Hilo Book 5: Then Everything Went Wrong
Judd Winick’s Hilo is back—and with a ton of storyline updates, mysteries solved, plotlines tied together, and, of course, new mysteries and an ending cliffhanger to keep you waiting for next year. For those who haven’t read Winick’s previous books, Hilo is a superpowered robot that looks like a young boy who crashed into Earth, escaping something that he can’t remember. Hilo makes friends with neighborhood kids DJ and Gina who try, often in vain, to help him fit in and pass as a real kid. Add giant robots, talking cats from a magical world, and a world-killing enemy, and you have Hilo in a nutshell.
Fans of Winick’s earlier book Barry Wein will see many similarities in the interplay between the kids and adults, along with the ongoing running jokes. But Hilo takes that adult humor, removes the F-bombs, and makes it a Pixar movie that you have to read. It’s accessible for kids—especially reluctant readers—yet funny enough for adults to dive into reading for themselves. It’s a hard line to hold, and Winick manages it book after book.
Book 5: Then Everything Went Wrong ties together Earth, the magical world of Oshun (where Polly the talking cat comes from), and Hilo’s homeworld of Jannus, finally provides the “true” story behind Razorwark and sets up new conflicts with the US government and with one of their own team. For being an issue without any giant robot fights, the kids make up for it with ongoing conflicts with their classmates that eventually end with marks on their permanent record (and the troubles that can bring as well).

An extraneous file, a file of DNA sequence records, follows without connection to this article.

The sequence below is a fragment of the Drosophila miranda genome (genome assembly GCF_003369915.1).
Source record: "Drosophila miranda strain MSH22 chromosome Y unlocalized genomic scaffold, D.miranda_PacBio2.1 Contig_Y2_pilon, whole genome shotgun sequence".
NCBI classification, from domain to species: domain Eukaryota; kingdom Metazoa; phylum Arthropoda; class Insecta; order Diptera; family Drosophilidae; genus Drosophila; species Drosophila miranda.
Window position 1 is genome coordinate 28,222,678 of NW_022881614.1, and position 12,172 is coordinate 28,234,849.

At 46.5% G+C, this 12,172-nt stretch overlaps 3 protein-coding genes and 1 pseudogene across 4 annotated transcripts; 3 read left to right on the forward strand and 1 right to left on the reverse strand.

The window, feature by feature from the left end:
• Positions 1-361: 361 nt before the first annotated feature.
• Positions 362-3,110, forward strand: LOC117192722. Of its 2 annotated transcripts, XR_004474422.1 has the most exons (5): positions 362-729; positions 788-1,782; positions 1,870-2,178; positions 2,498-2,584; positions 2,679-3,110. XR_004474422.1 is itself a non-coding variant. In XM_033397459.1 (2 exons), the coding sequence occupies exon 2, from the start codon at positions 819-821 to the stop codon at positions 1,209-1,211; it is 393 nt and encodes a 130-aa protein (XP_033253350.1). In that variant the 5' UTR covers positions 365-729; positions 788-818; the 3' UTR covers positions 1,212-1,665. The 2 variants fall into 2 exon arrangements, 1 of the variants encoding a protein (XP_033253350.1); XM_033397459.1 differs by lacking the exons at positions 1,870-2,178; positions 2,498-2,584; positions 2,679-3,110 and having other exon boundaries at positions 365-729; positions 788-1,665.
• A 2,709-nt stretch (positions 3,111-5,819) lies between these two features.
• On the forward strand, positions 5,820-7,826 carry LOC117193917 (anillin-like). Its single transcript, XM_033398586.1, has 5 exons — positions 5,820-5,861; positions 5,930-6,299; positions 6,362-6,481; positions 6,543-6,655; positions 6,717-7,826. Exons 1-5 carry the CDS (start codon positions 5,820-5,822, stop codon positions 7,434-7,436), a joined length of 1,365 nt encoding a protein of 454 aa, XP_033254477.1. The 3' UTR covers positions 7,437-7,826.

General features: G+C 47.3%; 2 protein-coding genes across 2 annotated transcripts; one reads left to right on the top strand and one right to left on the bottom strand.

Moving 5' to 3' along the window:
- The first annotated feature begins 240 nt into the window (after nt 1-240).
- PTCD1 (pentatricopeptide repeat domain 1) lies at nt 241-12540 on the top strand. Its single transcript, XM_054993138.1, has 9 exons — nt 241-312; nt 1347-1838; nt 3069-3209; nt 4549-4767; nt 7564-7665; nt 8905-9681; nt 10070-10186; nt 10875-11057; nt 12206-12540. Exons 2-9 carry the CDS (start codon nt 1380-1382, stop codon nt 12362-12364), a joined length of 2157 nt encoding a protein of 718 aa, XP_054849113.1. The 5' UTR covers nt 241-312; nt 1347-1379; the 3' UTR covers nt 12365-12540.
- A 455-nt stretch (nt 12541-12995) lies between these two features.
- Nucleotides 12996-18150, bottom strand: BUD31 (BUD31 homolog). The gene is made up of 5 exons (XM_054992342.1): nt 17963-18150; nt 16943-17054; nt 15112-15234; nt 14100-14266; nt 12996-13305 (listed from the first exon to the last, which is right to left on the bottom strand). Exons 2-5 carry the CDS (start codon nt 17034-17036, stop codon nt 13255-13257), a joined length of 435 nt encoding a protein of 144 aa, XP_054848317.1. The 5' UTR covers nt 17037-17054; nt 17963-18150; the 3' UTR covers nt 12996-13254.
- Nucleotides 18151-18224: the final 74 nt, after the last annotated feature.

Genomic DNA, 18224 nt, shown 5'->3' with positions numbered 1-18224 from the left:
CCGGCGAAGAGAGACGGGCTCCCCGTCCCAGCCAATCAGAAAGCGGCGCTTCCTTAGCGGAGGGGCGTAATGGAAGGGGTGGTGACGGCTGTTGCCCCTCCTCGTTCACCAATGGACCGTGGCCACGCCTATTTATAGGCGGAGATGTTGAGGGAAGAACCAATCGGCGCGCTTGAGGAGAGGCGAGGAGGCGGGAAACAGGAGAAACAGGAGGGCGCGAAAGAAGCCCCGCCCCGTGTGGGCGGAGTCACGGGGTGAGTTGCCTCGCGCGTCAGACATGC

Hilo is one of those perfect stories. Funny for all ages without talking down to the kids or crossing a line to adult jokes that venture into the risque. It’s going to be a timeless series along the lines of Bone and Tintin (between which Hilo Book 5 sits on my library shelves). My granddaughter, her father, and I all can’t wait to see what happens with Hilo and the gang next.
Chris Hayden has been working at City Book Review since 2012, so that makes him the keeper of knowledge. He manages the office and book reviewers (all 200 of them!), which is no small feat. If you’re looking at the book reviews here, you’re seeing them because he sent the books out for review. Without him, this place would fall apart, because no one else in the office knows how to use the postage machine. Two words: job security.
|Page Count||208 pages|
|Publisher||Random House Books for Young Readers|
|Amazon||Buy this Book|